- May 2017 Newsletter
May 2017 Newsletter
Global Detention Project Newsletter
NEW FROM THE GDP
Austria Immigration Detention Profile
Austria has sharply increased the number of people it places in immigration detention after years of declining detainee populations. While it continues the controversial practice of placing immigration detainees in “Police Detention Centres,” the country opened a new dedicated immigration detention centre in 2014, which is partly operated by the controversial multinational security company G4S. The country has also announced plans to significantly boost removals, focusing mainly on people from the Middle East and sub-Saharan Africa. Read profile here.
Belgium Immigration Detention Profile
Belgium has long received scrutiny for its immigration control policies, in particular its controversial use of forced deportation flights. However, the numbers of people placed in detention annually has declined substantially during the past 15 years, even as the detention of asylum seekers at borders has increased. The country has also pioneered the promotion of “alternatives to detention” for families. However, this policy suffered an important setback as the government announced that families would again be detained in closed centres starting in 2017. Read profile here.
GDP SUBMISSIONS & RECOMMENDATIONS
Submission to the UN Committee on Economic, Social, and Cultural Rights: AUSTRALIA
Read the submission here.
Submission to the UN Universal Periodic Review: ARGENTINA (in Spanish)
Joint submission for the Universal Periodic Review by ANDHES, CAREF, CELS, Centro de Justicia y Derechos Humanos de la Universidad Nacional de Lanús, COPADI, GDP, IARPIDI and Red de Migrantes y Refugiados en Argentina. Read the submission here.
Statement to the Working Group on the Use of Mercenaries
The GDP’s Executive Director made a statement to the Working Group on the Use of Mercenaries panel on “Private Military and Security Companies in Places of Deprivation of Liberty and Their Impact on Human Rights,” 27 April 2017. Read the statement here.
Putting Immigration Detention in Interdisciplinary Perspective
Michael Flynn published a 2-part essay for the Border Criminologies network at University of Oxford discussing lessons learned from the interdisciplinary study of immigration detention systems. Available here.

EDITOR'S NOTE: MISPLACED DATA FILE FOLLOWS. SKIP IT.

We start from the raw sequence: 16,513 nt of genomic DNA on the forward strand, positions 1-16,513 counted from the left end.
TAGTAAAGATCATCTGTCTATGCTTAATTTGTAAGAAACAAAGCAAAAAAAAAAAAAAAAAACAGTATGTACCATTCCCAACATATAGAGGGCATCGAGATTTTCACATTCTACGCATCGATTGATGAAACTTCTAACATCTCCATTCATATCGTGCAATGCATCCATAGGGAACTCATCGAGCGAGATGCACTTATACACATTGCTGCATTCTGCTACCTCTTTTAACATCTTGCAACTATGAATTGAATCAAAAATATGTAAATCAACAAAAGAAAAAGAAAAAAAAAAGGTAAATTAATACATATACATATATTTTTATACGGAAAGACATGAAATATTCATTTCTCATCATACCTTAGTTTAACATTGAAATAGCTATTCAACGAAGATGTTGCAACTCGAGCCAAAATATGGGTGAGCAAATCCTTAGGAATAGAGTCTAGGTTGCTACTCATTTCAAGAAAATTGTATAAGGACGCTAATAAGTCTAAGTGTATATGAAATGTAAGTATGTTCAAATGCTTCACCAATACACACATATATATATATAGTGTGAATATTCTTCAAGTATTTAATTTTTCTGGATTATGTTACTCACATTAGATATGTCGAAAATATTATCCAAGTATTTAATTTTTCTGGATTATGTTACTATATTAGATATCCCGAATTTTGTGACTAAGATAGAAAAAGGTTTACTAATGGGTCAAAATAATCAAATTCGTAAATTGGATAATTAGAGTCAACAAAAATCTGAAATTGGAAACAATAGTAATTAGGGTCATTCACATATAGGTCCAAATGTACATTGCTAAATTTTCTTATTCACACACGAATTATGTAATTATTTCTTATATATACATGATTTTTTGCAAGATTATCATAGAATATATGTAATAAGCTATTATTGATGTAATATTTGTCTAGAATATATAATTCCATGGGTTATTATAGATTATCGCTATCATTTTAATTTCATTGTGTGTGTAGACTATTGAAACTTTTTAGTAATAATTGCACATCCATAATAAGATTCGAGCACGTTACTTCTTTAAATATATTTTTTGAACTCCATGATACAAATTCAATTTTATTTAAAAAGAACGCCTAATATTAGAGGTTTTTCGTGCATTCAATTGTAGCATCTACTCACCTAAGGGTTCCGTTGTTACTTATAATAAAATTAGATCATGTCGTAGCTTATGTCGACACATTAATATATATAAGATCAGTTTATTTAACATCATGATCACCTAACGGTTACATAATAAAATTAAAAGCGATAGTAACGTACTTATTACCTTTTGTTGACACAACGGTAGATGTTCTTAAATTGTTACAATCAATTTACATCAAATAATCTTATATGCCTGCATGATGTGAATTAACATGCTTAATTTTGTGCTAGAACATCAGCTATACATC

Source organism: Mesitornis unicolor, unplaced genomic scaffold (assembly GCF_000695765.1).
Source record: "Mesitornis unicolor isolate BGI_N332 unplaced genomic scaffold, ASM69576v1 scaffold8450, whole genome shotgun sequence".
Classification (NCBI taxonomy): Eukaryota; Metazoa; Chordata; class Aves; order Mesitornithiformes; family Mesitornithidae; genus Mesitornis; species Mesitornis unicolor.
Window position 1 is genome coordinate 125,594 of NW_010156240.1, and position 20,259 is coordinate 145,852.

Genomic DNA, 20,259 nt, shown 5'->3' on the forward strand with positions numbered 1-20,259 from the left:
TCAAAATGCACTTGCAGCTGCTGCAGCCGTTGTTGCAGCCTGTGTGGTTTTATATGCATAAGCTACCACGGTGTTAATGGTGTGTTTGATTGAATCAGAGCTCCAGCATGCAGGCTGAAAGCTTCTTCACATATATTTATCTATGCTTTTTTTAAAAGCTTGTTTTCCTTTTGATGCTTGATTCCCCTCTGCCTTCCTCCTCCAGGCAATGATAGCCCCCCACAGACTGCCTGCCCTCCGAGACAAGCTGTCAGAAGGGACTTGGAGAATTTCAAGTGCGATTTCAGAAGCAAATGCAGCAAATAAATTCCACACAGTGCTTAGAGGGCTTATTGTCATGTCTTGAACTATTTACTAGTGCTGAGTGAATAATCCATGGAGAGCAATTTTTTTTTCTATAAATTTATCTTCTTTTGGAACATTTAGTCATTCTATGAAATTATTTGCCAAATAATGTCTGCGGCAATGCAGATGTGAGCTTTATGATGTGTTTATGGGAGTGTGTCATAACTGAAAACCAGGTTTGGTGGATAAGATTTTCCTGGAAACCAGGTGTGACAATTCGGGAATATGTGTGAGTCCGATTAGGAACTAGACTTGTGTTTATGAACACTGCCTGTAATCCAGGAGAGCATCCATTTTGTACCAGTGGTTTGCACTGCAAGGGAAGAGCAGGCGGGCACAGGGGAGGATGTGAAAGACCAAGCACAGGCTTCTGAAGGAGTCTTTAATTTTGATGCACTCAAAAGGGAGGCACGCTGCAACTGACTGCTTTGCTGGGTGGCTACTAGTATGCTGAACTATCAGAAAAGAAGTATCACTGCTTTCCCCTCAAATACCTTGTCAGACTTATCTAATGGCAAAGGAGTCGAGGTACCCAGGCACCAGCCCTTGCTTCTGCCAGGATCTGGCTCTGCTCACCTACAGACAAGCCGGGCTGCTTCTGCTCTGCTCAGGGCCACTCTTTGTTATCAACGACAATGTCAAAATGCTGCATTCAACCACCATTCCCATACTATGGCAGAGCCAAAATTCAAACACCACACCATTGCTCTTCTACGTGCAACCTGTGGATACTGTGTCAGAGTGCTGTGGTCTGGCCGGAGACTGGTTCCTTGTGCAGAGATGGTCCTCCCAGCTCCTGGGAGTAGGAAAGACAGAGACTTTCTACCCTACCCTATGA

Statelessness and Immigration Detention
The Institute on Statelessness and Inclusion interviewed the GDP’s Mariette Grange about the detention of stateless persons and the importance of international human rights standards in safeguarding the rights of this vulnerable population. Available here.
Border Securitization and Containment VS. Fundamental Rights: the European Union’s “Refugee Crisis”
GDP Associate Researcher Izabella Majcher’s article for the Georgetown Journal of International Affairs. Available here.
Challenging Immigration Detention: Academics, Activists, and Policy-makers
Edited by Michael Flynn and Matthew Flynn (Edward Elgar, forthcoming 2017)
Governments increasingly rely upon detention to control the movement of undocumented migrants and asylum seekers. Approaching detention from an interdisciplinary perspective, this new edited volume brings together leading writers and thinkers to provide a greater understanding of why it is such an important social phenomenon and suggest ways to confront it locally and globally. More information available here.
“Walls, Borders, and Bridges: Law and Society in an Inter-Connected World”
The GDP has organized a session titled “Challenging Immigration Detention” at the annual International Meeting on Law and Society which will be held in Mexico City on 20-23 June. Participants on the panel will include Michael Flynn (GDP), Hindpal Singh Bhui (UK Inspectorate of Prisons), Niels Frenzen (USC Gould School of Law), Michael Young (University of Texas at Austin), Matthew Flynn (Georgia Southern University), and Denise Gilman (University of Texas at Austin). More information about the conference is available here.